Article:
Released in 1966 5 TOMBE PER UN MEDIUM (TERROR CREATURES FROM THE GRAVE), starred the high Queen of horror Barbara Steele who we all know was prolific in her roles within Italian produced horror movies of the 1960,s. The movie was directed by Massimo Pupillo who also worked on a handful of horror movies during the 1960,s most notably, IL BOIA SCARLATTO and LA VENDETTA DI LADY MORGAN. The film also included Mirella Maravadi, Walter Brandt and one of Italy’s ever present actors in horror movies Luciano Pigozzi within its cast list. The musical score is the work of composer Aldo Piga, the composer was born in 1928 and began scoring motion pictures in 1959 when he wrote the score for DUE SELVAGGI A CORTE, he worked on numerous movies of the horror variety and his composing skills and unique style lent itself to this particular genre of films wonderfully, his atmospheric and tense music creating an even greater air of tension and mystery within the films he was involved. His style was really a fusion of old style horror film scoring as demonstrated in Universal horrors such as THE WOLFMAN, DRACULA and FRANKENSTEIN with big musical statements announcing the arrival of monsters etc and also at times almost continuous musical wallpaper as it was referred to, and also the more modern Italian approach which relied upon harpsichord, woodwind trills, and brooding string passages. One only has to listen to the opening of 5 TOMBE PER UN MEDIUM, to hear what I am saying, it begins with a great fanfare of sorts which is akin to the style of Clifton Parkers NIGHT OF THE DEMON, and a perplexing but at the same time mildly musical theme ensues, with strings being supported by timpani and further enhanced by jagged sounding brass flourishes, and wistful but threatening woodwind. To be honest this would not be out of place in any Hammer horror as an opening theme. This style of scoring the composer employed alongside a more downbeat style and together the two styles or sounds ended up giving us a favourable sound that matched perfectly the macabre and mystic goings on that often occurred in Italian productions. For me the Italian horror movie genre seemed to have a rather down beat persona in the 1960,s and I do not mean this in a derogatory way, in fact the films were very cleverly filmed and relied upon stares and spooky locations to relay the horror or tension, they also for me were a lot slower in pace than say the Hammer horrors, but because they were laid back as it were the moment of horror or the actual scary stuff became more real and more impacting upon the audience who had been lulled into a false sense of security.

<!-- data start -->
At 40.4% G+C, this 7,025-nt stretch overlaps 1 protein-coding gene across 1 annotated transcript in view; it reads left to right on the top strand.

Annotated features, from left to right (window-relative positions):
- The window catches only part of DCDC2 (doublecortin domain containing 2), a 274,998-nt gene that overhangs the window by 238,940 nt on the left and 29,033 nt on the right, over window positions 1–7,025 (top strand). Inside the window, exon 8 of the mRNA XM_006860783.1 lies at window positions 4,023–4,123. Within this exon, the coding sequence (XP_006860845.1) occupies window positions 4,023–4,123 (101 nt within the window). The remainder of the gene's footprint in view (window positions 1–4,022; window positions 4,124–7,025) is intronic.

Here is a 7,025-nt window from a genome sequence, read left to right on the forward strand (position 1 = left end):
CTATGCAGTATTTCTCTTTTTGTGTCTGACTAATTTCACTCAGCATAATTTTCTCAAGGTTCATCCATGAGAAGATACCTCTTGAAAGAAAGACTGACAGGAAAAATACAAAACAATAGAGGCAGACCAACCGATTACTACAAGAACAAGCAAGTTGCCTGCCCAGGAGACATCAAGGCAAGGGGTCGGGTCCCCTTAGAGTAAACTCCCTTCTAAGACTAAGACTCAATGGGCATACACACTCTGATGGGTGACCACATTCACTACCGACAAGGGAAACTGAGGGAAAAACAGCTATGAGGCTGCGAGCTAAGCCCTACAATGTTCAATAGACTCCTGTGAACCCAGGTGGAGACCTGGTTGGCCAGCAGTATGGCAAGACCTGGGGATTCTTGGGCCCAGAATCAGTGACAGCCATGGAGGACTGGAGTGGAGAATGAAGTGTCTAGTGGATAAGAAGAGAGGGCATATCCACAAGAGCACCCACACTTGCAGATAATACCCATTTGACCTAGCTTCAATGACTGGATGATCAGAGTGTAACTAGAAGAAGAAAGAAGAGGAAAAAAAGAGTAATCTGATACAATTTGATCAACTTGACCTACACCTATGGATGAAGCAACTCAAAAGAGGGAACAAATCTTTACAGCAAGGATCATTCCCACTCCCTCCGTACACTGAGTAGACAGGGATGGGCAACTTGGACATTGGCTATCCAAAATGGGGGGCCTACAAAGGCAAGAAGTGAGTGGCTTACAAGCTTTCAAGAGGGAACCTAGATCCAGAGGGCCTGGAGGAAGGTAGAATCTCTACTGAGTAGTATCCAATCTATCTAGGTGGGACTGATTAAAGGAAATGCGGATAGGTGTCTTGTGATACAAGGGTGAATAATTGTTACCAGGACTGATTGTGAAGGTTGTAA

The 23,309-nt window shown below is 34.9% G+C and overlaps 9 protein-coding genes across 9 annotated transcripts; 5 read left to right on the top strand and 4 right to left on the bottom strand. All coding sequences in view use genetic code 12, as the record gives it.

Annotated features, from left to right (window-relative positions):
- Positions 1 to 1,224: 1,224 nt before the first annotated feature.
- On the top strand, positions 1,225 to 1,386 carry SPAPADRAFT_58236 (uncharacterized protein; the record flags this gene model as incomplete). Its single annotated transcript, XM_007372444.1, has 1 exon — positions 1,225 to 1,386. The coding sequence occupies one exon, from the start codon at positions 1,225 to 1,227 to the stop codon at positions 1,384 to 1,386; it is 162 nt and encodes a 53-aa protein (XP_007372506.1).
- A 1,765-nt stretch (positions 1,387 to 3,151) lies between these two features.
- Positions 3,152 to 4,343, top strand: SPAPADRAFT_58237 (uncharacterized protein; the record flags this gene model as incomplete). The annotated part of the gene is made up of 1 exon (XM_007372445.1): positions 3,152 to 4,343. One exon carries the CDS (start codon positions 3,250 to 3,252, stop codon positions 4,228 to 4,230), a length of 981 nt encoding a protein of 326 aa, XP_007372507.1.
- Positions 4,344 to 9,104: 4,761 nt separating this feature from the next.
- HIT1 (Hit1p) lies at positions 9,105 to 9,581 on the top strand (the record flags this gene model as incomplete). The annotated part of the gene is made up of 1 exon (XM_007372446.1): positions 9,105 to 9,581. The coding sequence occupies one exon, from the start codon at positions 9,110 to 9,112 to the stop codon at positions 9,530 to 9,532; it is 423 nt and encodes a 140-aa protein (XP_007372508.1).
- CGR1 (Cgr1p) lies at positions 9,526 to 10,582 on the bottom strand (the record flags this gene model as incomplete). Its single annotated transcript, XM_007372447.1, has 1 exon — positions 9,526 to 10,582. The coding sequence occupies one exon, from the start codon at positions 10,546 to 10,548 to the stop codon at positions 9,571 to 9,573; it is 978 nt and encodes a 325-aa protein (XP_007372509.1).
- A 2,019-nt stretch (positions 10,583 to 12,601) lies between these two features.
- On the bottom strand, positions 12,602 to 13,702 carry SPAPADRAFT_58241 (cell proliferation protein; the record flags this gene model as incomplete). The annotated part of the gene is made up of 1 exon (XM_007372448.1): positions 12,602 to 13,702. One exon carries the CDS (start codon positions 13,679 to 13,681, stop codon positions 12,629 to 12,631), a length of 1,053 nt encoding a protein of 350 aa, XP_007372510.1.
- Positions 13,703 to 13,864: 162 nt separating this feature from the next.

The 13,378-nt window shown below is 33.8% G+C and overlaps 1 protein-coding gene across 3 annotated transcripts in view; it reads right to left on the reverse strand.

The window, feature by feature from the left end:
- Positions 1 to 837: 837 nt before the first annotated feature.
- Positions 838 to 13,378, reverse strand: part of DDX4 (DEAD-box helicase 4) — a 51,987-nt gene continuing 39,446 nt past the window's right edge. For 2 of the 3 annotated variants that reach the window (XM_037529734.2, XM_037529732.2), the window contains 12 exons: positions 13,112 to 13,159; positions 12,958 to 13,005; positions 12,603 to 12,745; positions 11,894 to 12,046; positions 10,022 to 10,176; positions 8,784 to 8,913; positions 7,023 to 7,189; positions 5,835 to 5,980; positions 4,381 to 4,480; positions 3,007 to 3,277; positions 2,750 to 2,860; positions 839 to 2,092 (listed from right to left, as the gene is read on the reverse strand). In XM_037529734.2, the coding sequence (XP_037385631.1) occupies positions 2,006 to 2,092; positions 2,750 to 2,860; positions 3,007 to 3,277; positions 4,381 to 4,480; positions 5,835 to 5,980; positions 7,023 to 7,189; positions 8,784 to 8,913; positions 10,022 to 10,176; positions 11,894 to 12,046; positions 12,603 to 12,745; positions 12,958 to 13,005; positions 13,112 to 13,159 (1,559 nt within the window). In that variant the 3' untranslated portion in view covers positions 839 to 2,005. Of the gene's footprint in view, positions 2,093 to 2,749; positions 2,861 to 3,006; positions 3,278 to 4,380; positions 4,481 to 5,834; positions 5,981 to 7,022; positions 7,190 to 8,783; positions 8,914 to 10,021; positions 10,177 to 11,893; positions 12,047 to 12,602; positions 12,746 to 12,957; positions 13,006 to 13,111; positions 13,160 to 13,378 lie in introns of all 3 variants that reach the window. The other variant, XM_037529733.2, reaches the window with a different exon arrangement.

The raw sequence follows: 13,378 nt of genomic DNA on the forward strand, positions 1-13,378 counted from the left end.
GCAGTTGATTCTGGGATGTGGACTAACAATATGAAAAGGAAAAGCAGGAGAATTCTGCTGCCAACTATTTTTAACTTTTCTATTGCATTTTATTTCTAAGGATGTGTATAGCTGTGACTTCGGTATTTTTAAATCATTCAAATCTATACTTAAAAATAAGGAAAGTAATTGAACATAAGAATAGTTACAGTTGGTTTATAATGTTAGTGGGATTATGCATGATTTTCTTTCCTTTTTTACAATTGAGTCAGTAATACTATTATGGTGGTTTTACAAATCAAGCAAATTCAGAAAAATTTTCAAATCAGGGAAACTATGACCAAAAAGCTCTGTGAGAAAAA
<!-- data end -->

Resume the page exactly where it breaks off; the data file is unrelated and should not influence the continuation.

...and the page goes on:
The music for 5 TOMBE PER UN MEDIUM, never received a soundtrack release at the time of the film being in cinemas, and this is hardly surprising because Horror movie soundtracks very rarely did at that moment in time. Thankfully, Digit movies have rectified this and for the first time this wonderfully atmospheric score is available to savour. What is surprising is the sound quality of this recording, the tapes have obviously been lying in the CAM vaults for the past 50 years, so it is hats off to Digit movies for the wonderful work they have done restoring these. The score includes a vocal which is performed at first in Italian and then The soundtrack is partnered on this disc by another horror score by Aldo Piga, IL MOSTRO DELL’OPERA, (VAMPIRE OF THE OPERA) this is a film that was released back in 1964, and again was originally a CAM recording, in my opinion this score is not as striking or entertaining as the previous work, but saying this it still has a certain attraction and contains a number of interesting and original moments, the composer utilizing Theremin on a number of occasions throughout the score to infuse a sound that is unworldly and chilling. The movie which borrowed heavily from the story of PHANTOM OF THE OPERA, starred Giuseppe Addobbati and Marco Mariani with Gaby Blanc and Carla Cavalli and was directed by, Renato Polselli. The remainder of the score is a mixture of tense and icy sounding cues which evoke a feeling and atmosphere of fear and apprehension and also a scattering of dance tunes from a bygone age and the odd plaintive sounding emotive interlude. Overall this is a fairly good listen and the composer delivered two scores that we can say are in the main enjoyable, with moments that are inventive and also mildly original considering the period in which they were written. Presented well by Digit movies with colourful cover art work and numerous black and white stills from both movies.